open access

Vol 7, No 1 (2016)
Review paper
Published online: 2016-08-03
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Pregnancy, delivery and puerperium in hemophilia carrier

Magdalena Górska-Kosicka, Edyta Odnoczko, Jerzy Windyga
DOI: 10.5603/Hem.2016.0004
·
Hematologia 2016;7(1):14-22.

open access

Vol 7, No 1 (2016)
REVIEW ARTICLES
Published online: 2016-08-03

Abstract

Among inherited bleeding disorders only hemophila A and B are recessive X-linked condi­tions. Bleeding diathesis affects males while females are mostly asymptomatic carriers of the hemophilia trait. There are however clinical conditions such as delivery and puerperium when hemophilia carriers are at inceased risk of hemorrhage. Wherever possible (i.e. knowledge of family history of hemophilia), in order to avoid bleeding complications genetic testing to confirm the status of suspected carrier should be performed in advance of planned pregnancy. The task of the obstetrician in charge of a pregnant hemophilia carrier is to recommend prenatal diagnosis to confirm or exclude hemophilia in early pregnancy and then to consider maternal and foetal risks and benefits as basis for selection of the most appropriate mode of delivery (cesarean versus natural delivery). As hemophilia carriers are at increased risk of postpartum hemorrhage, in puerperium they should be under comprehensive gynecological and hematological monitoring for factor VIII/IX levels and hemostatic treatment (factor VIII/IX concentrate) should be administered whenever necessary. A coagulation screen and appropriate factor levels assay should be performed on cord blood samples of all male infants delivered by hemophilia carriers. All at risk neonates should be carefully observed for sings of bleeding.

Abstract

Among inherited bleeding disorders only hemophila A and B are recessive X-linked condi­tions. Bleeding diathesis affects males while females are mostly asymptomatic carriers of the hemophilia trait. There are however clinical conditions such as delivery and puerperium when hemophilia carriers are at inceased risk of hemorrhage. Wherever possible (i.e. knowledge of family history of hemophilia), in order to avoid bleeding complications genetic testing to confirm the status of suspected carrier should be performed in advance of planned pregnancy. The task of the obstetrician in charge of a pregnant hemophilia carrier is to recommend prenatal diagnosis to confirm or exclude hemophilia in early pregnancy and then to consider maternal and foetal risks and benefits as basis for selection of the most appropriate mode of delivery (cesarean versus natural delivery). As hemophilia carriers are at increased risk of postpartum hemorrhage, in puerperium they should be under comprehensive gynecological and hematological monitoring for factor VIII/IX levels and hemostatic treatment (factor VIII/IX concentrate) should be administered whenever necessary. A coagulation screen and appropriate factor levels assay should be performed on cord blood samples of all male infants delivered by hemophilia carriers. All at risk neonates should be carefully observed for sings of bleeding.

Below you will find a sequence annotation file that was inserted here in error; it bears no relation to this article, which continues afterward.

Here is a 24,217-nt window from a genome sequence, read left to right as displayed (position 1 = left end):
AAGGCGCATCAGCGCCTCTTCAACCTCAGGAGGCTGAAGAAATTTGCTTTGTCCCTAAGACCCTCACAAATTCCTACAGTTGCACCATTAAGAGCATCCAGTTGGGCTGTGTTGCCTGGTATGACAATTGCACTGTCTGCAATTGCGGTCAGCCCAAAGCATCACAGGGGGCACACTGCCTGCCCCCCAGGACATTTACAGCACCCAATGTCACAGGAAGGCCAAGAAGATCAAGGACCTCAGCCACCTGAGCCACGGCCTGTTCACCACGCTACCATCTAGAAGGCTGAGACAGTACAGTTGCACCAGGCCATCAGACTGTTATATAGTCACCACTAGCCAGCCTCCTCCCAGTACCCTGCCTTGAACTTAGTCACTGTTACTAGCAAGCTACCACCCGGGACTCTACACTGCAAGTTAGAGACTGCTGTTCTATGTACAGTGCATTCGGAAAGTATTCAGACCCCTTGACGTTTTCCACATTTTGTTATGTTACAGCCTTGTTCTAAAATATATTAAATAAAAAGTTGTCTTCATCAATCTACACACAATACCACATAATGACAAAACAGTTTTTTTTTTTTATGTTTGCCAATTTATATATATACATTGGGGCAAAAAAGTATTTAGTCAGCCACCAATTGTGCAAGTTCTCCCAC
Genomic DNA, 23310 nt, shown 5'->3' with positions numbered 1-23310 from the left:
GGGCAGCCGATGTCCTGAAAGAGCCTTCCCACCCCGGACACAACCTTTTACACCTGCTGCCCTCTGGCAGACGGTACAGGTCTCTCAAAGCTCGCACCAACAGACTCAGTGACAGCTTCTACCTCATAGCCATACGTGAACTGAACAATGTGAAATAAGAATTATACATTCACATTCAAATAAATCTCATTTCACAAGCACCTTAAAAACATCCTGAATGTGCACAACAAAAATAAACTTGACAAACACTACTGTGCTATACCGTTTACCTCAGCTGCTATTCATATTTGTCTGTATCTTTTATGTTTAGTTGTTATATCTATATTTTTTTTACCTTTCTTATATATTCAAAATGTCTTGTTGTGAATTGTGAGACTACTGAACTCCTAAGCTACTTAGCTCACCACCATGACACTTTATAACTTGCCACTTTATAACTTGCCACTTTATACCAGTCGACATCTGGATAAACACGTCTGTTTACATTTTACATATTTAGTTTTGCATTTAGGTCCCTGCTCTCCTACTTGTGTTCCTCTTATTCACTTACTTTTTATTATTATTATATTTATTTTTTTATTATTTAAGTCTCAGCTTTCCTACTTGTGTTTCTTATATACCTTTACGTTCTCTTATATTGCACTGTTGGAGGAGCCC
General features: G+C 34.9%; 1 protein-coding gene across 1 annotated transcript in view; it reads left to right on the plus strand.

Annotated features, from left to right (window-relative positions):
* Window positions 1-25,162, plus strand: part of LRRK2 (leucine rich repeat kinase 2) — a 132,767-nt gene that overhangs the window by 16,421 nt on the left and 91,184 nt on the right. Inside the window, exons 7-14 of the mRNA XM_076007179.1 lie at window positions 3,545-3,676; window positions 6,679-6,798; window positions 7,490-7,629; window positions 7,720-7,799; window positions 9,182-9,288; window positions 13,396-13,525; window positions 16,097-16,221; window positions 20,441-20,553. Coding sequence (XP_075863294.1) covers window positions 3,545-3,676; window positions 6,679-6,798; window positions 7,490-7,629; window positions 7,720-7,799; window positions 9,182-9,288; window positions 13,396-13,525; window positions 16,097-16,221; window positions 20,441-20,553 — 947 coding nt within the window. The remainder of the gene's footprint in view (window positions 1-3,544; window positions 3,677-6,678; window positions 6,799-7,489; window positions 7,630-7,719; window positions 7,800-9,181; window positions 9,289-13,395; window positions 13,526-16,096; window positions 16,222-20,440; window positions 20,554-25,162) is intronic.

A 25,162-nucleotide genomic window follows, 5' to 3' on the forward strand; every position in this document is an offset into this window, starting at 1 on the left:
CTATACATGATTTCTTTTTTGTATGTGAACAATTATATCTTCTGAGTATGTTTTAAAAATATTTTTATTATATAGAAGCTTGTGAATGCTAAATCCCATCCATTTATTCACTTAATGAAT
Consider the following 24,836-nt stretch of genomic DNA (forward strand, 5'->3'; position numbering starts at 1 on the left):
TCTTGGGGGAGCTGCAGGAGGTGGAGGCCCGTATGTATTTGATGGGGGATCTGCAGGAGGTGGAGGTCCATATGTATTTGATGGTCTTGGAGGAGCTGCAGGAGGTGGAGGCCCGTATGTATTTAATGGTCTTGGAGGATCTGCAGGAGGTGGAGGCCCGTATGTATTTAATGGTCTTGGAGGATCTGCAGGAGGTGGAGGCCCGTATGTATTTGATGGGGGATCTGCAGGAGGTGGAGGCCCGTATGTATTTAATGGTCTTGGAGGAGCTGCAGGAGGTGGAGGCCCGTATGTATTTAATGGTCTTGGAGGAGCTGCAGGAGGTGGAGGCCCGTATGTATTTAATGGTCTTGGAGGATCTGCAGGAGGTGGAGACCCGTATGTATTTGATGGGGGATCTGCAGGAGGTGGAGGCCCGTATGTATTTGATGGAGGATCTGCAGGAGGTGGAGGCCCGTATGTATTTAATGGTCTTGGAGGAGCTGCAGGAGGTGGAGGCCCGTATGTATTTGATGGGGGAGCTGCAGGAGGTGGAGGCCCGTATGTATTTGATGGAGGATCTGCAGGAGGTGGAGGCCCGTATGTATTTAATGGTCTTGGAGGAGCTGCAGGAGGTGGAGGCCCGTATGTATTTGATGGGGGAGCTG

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Keywords

hemophilia carrier, pregnancy, delivery, prenatal diagnostics, replacement therapy

About this article
Title

Pregnancy, delivery and puerperium in hemophilia carrier

Journal

Hematology in Clinical Practice

Issue

Vol 7, No 1 (2016)

Article type

Review paper

Pages

14-22

Published online

2016-08-03

DOI

10.5603/Hem.2016.0004

Bibliographic record

Hematologia 2016;7(1):14-22.

Keywords

hemophilia carrier
pregnancy
delivery
prenatal diagnostics
replacement therapy

Authors

Magdalena Górska-Kosicka
Edyta Odnoczko
Jerzy Windyga

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